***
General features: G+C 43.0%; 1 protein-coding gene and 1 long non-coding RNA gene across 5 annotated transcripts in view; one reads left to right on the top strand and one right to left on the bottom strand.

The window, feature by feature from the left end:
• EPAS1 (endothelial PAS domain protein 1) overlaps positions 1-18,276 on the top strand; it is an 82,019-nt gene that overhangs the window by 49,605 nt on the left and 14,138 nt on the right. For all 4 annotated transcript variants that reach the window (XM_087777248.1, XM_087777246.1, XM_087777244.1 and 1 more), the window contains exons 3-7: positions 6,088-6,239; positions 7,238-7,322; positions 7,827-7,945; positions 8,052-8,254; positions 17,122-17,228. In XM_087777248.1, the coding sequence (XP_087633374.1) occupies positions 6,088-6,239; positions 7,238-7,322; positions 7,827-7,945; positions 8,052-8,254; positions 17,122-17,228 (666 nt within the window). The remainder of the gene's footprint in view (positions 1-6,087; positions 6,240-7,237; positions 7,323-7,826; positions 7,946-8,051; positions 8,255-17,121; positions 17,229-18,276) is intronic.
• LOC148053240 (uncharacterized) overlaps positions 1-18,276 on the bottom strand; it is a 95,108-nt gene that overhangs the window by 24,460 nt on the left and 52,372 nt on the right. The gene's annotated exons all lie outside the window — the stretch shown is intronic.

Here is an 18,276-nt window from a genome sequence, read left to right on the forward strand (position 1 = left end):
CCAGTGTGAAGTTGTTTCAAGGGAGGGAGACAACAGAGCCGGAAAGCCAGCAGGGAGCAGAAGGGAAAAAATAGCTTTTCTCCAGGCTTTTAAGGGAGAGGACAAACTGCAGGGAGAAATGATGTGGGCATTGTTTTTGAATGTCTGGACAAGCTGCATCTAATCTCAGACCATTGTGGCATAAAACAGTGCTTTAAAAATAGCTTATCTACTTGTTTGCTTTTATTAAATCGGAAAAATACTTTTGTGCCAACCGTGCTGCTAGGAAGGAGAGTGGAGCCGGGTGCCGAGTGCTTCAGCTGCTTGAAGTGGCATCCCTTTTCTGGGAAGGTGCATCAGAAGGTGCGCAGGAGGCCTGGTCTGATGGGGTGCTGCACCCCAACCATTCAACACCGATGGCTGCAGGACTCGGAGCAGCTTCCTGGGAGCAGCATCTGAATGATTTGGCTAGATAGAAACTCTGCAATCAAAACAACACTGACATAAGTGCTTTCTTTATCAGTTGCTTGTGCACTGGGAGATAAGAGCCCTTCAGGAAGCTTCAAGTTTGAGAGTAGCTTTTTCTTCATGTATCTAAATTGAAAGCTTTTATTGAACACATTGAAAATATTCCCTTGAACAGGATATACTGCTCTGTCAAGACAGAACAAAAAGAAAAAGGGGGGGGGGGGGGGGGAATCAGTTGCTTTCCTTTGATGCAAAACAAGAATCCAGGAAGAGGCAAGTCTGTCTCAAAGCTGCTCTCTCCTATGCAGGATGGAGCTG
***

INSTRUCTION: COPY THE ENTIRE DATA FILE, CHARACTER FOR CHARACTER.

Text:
General features: G+C 43.0%; 1 protein-coding gene and 1 long non-coding RNA gene across 5 annotated transcripts in view; one reads left to right on the top strand and one right to left on the bottom strand.

The window, feature by feature from the left end:
• EPAS1 (endothelial PAS domain protein 1) overlaps positions 1-18,276 on the top strand; it is an 82,019-nt gene that overhangs the window by 49,605 nt on the left and 14,138 nt on the right. For all 4 annotated transcript variants that reach the window (XM_087777248.1, XM_087777246.1, XM_087777244.1 and 1 more), the window contains exons 3-7: positions 6,088-6,239; positions 7,238-7,322; positions 7,827-7,945; positions 8,052-8,254; positions 17,122-17,228. In XM_087777248.1, the coding sequence (XP_087633374.1) occupies positions 6,088-6,239; positions 7,238-7,322; positions 7,827-7,945; positions 8,052-8,254; positions 17,122-17,228 (666 nt within the window). The remainder of the gene's footprint in view (positions 1-6,087; positions 6,240-7,237; positions 7,323-7,826; positions 7,946-8,051; positions 8,255-17,121; positions 17,229-18,276) is intronic.
• LOC148053240 (uncharacterized) overlaps positions 1-18,276 on the bottom strand; it is a 95,108-nt gene that overhangs the window by 24,460 nt on the left and 52,372 nt on the right. The gene's annotated exons all lie outside the window — the stretch shown is intronic.

Here is an 18,276-nt window from a genome sequence, read left to right on the forward strand (position 1 = left end):
CCAGTGTGAAGTTGTTTCAAGGGAGGGAGACAACAGAGCCGGAAAGCCAGCAGGGAGCAGAAGGGAAAAAATAGCTTTTCTCCAGGCTTTTAAGGGAGAGGACAAACTGCAGGGAGAAATGATGTGGGCATTGTTTTTGAATGTCTGGACAAGCTGCATCTAATCTCAGACCATTGTGGCATAAAACAGTGCTTTAAAAATAGCTTATCTACTTGTTTGCTTTTATTAAATCGGAAAAATACTTTTGTGCCAACCGTGCTGCTAGGAAGGAGAGTGGAGCCGGGTGCCGAGTGCTTCAGCTGCTTGAAGTGGCATCCCTTTTCTGGGAAGGTGCATCAGAAGGTGCGCAGGAGGCCTGGTCTGATGGGGTGCTGCACCCCAACCATTCAACACCGATGGCTGCAGGACTCGGAGCAGCTTCCTGGGAGCAGCATCTGAATGATTTGGCTAGATAGAAACTCTGCAATCAAAACAACACTGACATAAGTGCTTTCTTTATCAGTTGCTTGTGCACTGGGAGATAAGAGCCCTTCAGGAAGCTTCAAGTTTGAGAGTAGCTTTTTCTTCATGTATCTAAATTGAAAGCTTTTATTGAACACATTGAAAATATTCCCTTGAACAGGATATACTGCTCTGTCAAGACAGAACAAAAAGAAAAAGGGGGGGGGGGGGGGGGAATCAGTTGCTTTCCTTTGATGCAAAACAAGAATCCAGGAAGAGGCAAGTCTGTCTCAAAGCTGCTCTCTCCTATGCAGGATGGAGCTG